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Met Christmas Tree and Neapolitan Baroque Crèche

The Met Christmas Tree and Neapolitan Baroque Crèche at the Metropolitan Museum of Art in Manhattan’s Upper East Side is a New York City holiday tradition.

A Crèche is a nativity scene.  Saint Francis of Assisi, the patron saint of Italy, created the first nativity scene in 1223.

It’s notable that the nativity is very important in Latin traditions, but is rarely seen in New York City. The Christmas tree is a northern European tradition.


The Met Christmas Tree and Neapolitan Baroque Créche are a Spectacular sight

Most of the decorations in the Met Christmas tree exhibit come from a collection of 18th-century Neapolitan figures that Loretta Hines Howard started in the 1920s when she was just a girl.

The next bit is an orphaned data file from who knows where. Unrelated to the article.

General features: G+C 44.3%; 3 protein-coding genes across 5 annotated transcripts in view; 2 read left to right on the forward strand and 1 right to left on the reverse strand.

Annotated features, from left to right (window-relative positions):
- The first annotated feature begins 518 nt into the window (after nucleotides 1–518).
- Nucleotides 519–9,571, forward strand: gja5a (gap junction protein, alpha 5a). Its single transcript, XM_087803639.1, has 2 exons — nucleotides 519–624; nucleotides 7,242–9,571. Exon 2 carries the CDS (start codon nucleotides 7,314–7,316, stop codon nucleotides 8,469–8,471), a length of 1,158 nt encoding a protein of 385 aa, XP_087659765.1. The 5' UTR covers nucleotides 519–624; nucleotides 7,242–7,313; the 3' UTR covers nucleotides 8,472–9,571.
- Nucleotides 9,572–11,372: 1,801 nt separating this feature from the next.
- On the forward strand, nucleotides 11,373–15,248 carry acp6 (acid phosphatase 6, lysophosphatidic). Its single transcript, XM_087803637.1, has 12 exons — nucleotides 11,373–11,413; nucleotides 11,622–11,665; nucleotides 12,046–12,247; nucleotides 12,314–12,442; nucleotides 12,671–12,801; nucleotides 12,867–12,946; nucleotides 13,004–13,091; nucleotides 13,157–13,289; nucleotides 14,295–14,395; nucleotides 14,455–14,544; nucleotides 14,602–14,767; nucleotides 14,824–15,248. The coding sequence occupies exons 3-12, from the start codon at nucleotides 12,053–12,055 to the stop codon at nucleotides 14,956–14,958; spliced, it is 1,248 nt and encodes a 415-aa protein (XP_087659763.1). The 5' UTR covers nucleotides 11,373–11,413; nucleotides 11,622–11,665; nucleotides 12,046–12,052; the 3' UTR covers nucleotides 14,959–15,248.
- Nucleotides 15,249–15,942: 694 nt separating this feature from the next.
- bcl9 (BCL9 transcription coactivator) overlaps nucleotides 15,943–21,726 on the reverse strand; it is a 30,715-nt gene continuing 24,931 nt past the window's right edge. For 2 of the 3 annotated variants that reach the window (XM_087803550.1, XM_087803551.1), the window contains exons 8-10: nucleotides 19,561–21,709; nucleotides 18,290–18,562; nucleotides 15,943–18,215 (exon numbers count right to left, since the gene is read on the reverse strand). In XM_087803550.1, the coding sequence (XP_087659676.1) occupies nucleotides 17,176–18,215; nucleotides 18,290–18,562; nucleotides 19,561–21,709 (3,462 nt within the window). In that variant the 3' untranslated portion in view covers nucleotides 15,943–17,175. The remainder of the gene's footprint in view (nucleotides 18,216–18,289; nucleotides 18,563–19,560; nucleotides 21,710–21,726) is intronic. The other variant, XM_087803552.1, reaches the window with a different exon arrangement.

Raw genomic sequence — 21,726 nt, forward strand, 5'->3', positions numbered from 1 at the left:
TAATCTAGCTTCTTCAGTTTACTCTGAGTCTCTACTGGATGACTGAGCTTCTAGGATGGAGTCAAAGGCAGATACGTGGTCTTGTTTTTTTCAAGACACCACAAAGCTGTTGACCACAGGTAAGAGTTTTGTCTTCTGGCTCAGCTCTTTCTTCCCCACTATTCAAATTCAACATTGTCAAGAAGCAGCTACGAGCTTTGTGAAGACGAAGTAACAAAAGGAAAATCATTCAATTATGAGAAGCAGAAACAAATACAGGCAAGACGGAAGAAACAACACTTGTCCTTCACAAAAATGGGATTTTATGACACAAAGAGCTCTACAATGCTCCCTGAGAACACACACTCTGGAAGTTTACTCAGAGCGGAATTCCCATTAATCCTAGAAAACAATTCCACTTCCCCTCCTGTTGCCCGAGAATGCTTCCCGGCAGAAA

Ms. Howard began donating the figures to the Met in 1964. For over 30 years she worked with artist Enrique Espinoza to adorn the tree and create the nativity scene around its base. We don’t know for sure, but Mr. Espinoza was probably Mexican-American. The two also created Christmas trees for the White House.


Met Christmas Tree and Neapolitan Baroque Crèche Dates

The Met Christmas Tree and Neapolitan Baroque Crèche are in the Medieval Sculpture Hall (gallery 305) from Tuesday, November 21, 2017 – Sunday, January 7, 2018.

In 2017 there were tree-lighting ceremonies daily at 4:30 pm with extra ceremonies on Fridays and Saturdays at 5:30 & 6:30 pm.


For more information visit www.MetMuseum.org


 

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